I found today’s visit at the New Gokula Hare Krishna Farm a refreshing encounter with organised religion. The Krishna devotees who live at the farm are an extremely welcoming group of people — offering their services and blessings without proselytising or extracting donations.
The 500-acre property is located about 60 km west of Newcastle in a beautiful part of the Hunter Valley.
Ever since our family stayed on a conventional dairy farm in New Zealand, I have found it morally challenging to purchase dairy products unless they’re organic. With Brioni living as a strict vegan for the sake of the animals that she cares for so deeply — something that she picked up from my own vegan phase, I brought us to this cow-friendly dairy farm to show her that it’s possible to produce and source cruelty-free dairy products.
65 cows and bulls are kept on the property. They're personally cared for by the Hare Krishna devotees and are relatively tame.
We quietly stalk each beast until one lets us get close enough to feel its nose.
We enjoy the rare opportunity to be so close to lovely cattle. Their tongues are raspy — like cats' — but variable in colour, according to their hide. Dark cattle have blue-black tongues, brown cattle have pale pink ones!
This is one of the few dairy farms in the world that doesn't cull its herd. We also appreciate seeing calves staying in the same paddock with their mothers! The principles of the Hare Krishnas mean that the cattle are tended for the duration of their natural lives. New Gokula claim that their dairy produce is completely cruely-free (as well as being organic).
The dairy cows are hand-milked each morning, and so they approach us happily when we come up to the fence to talk with them.
Before we visited the farm, I called to see if it was okay to just turn up. I was invited to bring the girls to the milking of the cows in the morning (from about 9) or attend any of the services or the feast that is offered daily — but Sunday’s program runs later than other days because of the discourse. We arrived about noon, which was in time for some of the kirtans, the discourse and the feast.
The main temple building was made from rammed-earth bricks 24 years ago.
Most of the building is rendered and painted, but the original mud bricks are visible at the very back of the building, in the dividers around the amenities.
We enjoy looking around the grounds while I wait for the discourse to begin.
An om symbol hangs from an archway of vines that leads to the temple.
A collection of little cow statues sits opposite the temple's door.
In one corner of the front lawn, we find the relics of an ancient playground. The girls are immediately drawn to the old-fashioned see-saw, although they first have to work out how to mount the board at the same time!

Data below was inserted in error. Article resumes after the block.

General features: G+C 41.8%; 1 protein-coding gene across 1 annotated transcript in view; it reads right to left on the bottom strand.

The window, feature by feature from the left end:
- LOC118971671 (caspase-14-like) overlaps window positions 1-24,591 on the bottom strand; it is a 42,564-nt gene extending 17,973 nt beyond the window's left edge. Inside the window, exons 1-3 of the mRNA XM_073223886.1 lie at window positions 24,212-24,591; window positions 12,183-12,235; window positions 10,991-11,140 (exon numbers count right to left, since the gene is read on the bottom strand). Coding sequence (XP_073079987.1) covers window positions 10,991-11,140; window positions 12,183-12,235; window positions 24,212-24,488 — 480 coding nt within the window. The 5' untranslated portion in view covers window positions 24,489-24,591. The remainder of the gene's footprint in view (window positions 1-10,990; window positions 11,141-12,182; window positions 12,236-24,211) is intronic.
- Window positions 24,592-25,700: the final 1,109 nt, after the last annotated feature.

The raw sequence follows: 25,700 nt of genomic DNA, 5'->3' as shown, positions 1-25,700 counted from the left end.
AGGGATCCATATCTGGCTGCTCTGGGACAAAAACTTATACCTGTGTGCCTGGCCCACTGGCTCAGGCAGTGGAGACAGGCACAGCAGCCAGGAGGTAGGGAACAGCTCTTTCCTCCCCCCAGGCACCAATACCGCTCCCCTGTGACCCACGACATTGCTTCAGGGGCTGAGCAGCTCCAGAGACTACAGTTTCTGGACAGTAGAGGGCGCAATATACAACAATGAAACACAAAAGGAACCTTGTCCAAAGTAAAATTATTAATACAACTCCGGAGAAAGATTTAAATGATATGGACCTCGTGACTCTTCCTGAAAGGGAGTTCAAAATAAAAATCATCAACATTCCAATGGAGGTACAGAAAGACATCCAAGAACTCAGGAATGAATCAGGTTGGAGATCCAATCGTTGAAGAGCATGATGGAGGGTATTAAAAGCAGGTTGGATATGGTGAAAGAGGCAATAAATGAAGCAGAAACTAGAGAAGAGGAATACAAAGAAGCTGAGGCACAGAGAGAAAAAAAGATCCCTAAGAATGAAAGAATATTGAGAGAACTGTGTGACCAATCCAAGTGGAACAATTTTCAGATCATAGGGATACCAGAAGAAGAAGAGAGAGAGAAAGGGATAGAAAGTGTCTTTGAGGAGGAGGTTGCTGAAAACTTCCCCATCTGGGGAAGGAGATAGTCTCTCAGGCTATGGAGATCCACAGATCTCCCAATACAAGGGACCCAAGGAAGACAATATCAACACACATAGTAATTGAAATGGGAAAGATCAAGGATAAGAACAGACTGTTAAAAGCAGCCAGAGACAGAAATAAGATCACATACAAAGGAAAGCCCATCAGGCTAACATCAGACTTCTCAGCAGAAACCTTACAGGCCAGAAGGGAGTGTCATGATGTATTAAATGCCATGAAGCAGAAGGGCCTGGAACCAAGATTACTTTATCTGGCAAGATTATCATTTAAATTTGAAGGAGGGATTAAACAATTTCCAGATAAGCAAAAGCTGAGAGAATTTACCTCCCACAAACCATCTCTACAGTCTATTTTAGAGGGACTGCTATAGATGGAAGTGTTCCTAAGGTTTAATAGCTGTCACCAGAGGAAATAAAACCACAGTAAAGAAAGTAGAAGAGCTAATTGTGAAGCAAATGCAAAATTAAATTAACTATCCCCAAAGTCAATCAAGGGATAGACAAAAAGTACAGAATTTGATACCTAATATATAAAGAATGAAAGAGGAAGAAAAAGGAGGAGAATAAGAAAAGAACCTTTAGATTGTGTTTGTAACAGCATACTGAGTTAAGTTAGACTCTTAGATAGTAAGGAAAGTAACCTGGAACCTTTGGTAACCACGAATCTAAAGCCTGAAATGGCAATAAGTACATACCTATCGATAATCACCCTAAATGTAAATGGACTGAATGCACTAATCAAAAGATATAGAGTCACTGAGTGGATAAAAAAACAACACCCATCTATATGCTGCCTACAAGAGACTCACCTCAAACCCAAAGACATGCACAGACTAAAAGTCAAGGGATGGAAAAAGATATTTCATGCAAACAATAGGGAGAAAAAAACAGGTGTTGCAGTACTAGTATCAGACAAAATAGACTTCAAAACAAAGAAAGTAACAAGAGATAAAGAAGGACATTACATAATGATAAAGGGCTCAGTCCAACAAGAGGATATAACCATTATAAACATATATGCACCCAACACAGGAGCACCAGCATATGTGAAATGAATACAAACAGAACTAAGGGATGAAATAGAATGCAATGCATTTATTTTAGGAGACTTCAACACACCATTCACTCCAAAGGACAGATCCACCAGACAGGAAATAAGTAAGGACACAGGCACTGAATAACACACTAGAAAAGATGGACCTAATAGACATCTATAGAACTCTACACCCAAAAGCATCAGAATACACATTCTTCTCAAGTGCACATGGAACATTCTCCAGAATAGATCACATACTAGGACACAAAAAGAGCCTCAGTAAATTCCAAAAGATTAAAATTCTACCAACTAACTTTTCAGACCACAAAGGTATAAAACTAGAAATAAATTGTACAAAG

After the discourse, Johannes demonstrates his technique for spinning alpaca wool. His father was a woodcarver and taught Johannes his woodworking skills which Johannes employed in constructing his own small spinning machine.
One wall in the hall is covered with photos of all the cows (including their names) and requests for their sponsorships. It costs $1000 to sponsor a cow for a year.
After the final set of kirtans, the girls join us in the hall for the Sunday feast. We're the only Anglo family visiting here today — many devotees drive up from Sydney for the Sunday program — but the girls don't notice or comment on the heritage of the people around them.
I appreciated the friendliness of the devotees. The girls were spoken to respectfully. One devotee had homeschooled his children on the community for several years, and so he encouraged me with the path I’m taking.
The community who live on the farm demonstrated friendliness without the evangelical tones common to Christian organisations. We were invited to stay on the farm for the night (or two) as amenities are available for campers. I was told that the community was looking to expand their facilities so they could facilitate more farmstays, and although we drove away this afternoon, we’re welcome back anytime.
I know that any families who are travelling through the area are welcome to stop in — whether they just want to greet some friendly cows, park up for the night or learn more about Krishna consciousness. The New Gokula Hare Krishna Farm is warm and welcoming, and a beautiful respite from the city for those who want to get away!